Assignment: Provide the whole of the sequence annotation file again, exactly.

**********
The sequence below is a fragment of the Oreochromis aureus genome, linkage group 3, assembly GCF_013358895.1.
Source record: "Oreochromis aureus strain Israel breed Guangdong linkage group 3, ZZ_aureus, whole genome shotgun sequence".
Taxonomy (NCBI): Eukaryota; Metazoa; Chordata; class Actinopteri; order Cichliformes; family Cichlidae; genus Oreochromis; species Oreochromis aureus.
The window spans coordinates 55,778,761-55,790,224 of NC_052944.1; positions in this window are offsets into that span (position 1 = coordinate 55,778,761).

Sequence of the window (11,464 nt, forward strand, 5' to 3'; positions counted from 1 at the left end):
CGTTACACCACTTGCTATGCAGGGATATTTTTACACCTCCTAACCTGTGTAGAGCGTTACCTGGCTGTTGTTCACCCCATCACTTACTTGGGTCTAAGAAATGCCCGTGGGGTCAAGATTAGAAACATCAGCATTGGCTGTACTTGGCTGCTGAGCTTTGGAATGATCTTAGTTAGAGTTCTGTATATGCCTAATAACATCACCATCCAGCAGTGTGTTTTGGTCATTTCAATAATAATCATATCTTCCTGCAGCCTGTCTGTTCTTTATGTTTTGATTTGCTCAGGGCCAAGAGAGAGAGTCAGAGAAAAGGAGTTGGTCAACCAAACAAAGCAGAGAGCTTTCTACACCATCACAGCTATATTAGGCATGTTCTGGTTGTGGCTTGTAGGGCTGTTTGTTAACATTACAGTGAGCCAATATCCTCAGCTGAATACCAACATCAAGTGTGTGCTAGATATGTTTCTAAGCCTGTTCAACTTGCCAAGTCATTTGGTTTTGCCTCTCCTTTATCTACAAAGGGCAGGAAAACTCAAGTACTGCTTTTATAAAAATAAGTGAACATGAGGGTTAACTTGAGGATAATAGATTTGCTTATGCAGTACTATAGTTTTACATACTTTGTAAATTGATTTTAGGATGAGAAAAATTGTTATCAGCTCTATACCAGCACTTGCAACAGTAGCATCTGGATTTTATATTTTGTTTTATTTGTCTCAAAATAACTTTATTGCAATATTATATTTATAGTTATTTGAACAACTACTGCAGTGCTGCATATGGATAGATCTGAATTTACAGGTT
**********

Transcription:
The sequence below is a fragment of the Oreochromis aureus genome, linkage group 3, assembly GCF_013358895.1.
Source record: "Oreochromis aureus strain Israel breed Guangdong linkage group 3, ZZ_aureus, whole genome shotgun sequence".
Taxonomy (NCBI): Eukaryota; Metazoa; Chordata; class Actinopteri; order Cichliformes; family Cichlidae; genus Oreochromis; species Oreochromis aureus.
The window spans coordinates 55,778,761-55,790,224 of NC_052944.1; positions in this window are offsets into that span (position 1 = coordinate 55,778,761).

Sequence of the window (11,464 nt, forward strand, 5' to 3'; positions counted from 1 at the left end):
CGTTACACCACTTGCTATGCAGGGATATTTTTACACCTCCTAACCTGTGTAGAGCGTTACCTGGCTGTTGTTCACCCCATCACTTACTTGGGTCTAAGAAATGCCCGTGGGGTCAAGATTAGAAACATCAGCATTGGCTGTACTTGGCTGCTGAGCTTTGGAATGATCTTAGTTAGAGTTCTGTATATGCCTAATAACATCACCATCCAGCAGTGTGTTTTGGTCATTTCAATAATAATCATATCTTCCTGCAGCCTGTCTGTTCTTTATGTTTTGATTTGCTCAGGGCCAAGAGAGAGAGTCAGAGAAAAGGAGTTGGTCAACCAAACAAAGCAGAGAGCTTTCTACACCATCACAGCTATATTAGGCATGTTCTGGTTGTGGCTTGTAGGGCTGTTTGTTAACATTACAGTGAGCCAATATCCTCAGCTGAATACCAACATCAAGTGTGTGCTAGATATGTTTCTAAGCCTGTTCAACTTGCCAAGTCATTTGGTTTTGCCTCTCCTTTATCTACAAAGGGCAGGAAAACTCAAGTACTGCTTTTATAAAAATAAGTGAACATGAGGGTTAACTTGAGGATAATAGATTTGCTTATGCAGTACTATAGTTTTACATACTTTGTAAATTGATTTTAGGATGAGAAAAATTGTTATCAGCTCTATACCAGCACTTGCAACAGTAGCATCTGGATTTTATATTTTGTTTTATTTGTCTCAAAATAACTTTATTGCAATATTATATTTATAGTTATTTGAACAACTACTGCAGTGCTGCATATGGATAGATCTGAATTTACAGGTT